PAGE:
In order to understand God and Jesus and their relationship, we must begin with this confession. Let’s read Matthew 16:13-20 carefully:

When Jesus came into the region of Caesarea Philippi, he questioned his disciples: “Who do people say the Son of Man is?” They said, “Some say John the Baptist, some Elijah and others Jeremiah or one of the prophets.” Jesus said, “But who do you say I am?” Peter replied: “You are the Messiah, the Son of the living God.” Jesus answered him: “You are most blessed, Simon, son of Jona. Flesh and blood did not reveal this to you but my Father who is in heaven. And I say this to you: You are Peter and upon this rock I will build my Church, and the gates of Hades will not prevail against it. And I will give you the keys to the Kingdom of Heaven; and whatever you bind on earth will be bound in heaven and whatever is loosed on earth will be loosed in heaven.” Then Jesus warned the disciples strongly not to divulge to anyone that he was the Christ.

Notice what is reported here. Jesus asks, “Who am I?” Simon Peter answers, “You are the Messiah, the Son of the living God.” Jesus affirms that this is a revelation from the heavenly Father and that he will build his Church on this foundation. Paul’s testimony is as follows: “No other foundation can one lay, but the one that is laid, which is Jesus Christ” (1 Cor. 3:11). John also says in his first letter: “Whoever confesses that Jesus is the Son of God, God remains in him and he in God” and “Whoever believes that Jesus is the Christ is born of God” (1 John 4:15; 5:1).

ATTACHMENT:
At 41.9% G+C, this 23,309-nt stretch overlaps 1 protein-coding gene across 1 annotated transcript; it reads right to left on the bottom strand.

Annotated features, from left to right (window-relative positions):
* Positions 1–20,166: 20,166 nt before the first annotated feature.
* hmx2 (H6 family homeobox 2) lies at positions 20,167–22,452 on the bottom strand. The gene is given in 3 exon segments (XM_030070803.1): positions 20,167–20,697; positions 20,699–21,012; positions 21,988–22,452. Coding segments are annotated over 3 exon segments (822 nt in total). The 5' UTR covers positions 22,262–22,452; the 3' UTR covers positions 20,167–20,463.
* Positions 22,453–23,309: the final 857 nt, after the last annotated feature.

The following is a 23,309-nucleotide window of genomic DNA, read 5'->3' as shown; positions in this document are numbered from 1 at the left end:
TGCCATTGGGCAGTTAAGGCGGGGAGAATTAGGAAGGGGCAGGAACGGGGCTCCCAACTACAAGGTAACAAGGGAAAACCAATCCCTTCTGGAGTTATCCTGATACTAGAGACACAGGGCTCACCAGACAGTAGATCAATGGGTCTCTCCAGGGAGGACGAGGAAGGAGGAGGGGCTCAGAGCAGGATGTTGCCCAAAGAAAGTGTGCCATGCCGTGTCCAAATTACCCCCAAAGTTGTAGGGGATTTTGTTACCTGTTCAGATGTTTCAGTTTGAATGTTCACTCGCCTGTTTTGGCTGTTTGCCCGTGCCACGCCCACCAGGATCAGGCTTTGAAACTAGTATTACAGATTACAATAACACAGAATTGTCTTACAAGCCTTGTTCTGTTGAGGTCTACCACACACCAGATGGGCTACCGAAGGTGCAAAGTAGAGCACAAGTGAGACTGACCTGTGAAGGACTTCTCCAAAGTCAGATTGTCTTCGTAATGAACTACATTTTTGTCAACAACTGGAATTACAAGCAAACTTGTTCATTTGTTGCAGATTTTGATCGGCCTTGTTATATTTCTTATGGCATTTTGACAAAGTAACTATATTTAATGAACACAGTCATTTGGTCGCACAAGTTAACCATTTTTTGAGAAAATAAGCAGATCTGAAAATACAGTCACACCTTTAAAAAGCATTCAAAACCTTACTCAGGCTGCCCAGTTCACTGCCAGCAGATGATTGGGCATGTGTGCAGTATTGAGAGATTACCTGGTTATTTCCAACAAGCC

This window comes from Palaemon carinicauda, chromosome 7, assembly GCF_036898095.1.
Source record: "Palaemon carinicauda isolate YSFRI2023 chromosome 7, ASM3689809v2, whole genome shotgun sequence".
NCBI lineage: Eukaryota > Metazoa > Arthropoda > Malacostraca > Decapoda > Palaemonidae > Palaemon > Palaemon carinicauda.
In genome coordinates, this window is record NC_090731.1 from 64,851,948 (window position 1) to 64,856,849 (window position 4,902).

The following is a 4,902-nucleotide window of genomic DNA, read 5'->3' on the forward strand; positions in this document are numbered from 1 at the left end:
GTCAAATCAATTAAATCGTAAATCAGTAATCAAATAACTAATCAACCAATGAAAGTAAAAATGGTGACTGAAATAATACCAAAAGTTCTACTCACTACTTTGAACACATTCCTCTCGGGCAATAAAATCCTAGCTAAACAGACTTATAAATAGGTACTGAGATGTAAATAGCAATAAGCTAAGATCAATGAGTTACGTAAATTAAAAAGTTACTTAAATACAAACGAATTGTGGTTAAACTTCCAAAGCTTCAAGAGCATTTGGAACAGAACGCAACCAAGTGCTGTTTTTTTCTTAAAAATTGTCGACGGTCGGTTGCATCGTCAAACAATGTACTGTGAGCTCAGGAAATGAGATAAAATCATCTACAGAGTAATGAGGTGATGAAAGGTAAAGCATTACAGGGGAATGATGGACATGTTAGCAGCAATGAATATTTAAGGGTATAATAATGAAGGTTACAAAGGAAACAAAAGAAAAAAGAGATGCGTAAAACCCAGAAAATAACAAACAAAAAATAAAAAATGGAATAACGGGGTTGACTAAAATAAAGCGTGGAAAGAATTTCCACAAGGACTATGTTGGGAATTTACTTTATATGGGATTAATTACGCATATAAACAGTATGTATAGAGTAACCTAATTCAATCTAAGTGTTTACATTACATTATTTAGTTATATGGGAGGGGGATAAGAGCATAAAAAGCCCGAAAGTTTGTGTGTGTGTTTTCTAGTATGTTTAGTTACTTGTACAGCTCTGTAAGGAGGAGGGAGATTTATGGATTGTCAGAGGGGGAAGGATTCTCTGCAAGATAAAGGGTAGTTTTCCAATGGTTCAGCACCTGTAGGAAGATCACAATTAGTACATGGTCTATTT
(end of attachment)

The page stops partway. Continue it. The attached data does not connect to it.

The biblical confession of a Christian is simple and clear: “Jesus is the Messiah, the Son of the living God.” With these words we recognize that:

  1. God is living.
  2. He is the God who promised to send the Messiah.
  3. This God is the Father of Jesus.
  4. Jesus is the Messiah.
  5. Jesus is the Son of God.

This biblical confession of faith represents the central biblical Message. John puts it like this: “God so loved the world that He commissioned His uniquely begotten Son so that everyone who believes in him should not perish but gain the ‘Life of the Coming Age’ ” (John 3:16). Jesus expressed the same teaching in his prayer to the Father: “This is what Life in the Coming Age is: That they should come to know You, the only true God, and Jesus Christ whom You commissioned” (John 17:3).

In Summary: The Doctrine of the Trinity is a church tradition. It is not the biblical truth about God. The true God is the Father of Jesus. Jesus is the Messiah, the Son of God. To recognize this means the “Life of the Coming Age.” Hallelujah!

*Translated by Anthony Buzzard from the original “Wer ist Gott?” 
1 Catechism of the Catholic Church, the German edition, pub. R. Oldenbourg, Munich: Libreria Editrice Vaticana, 1993.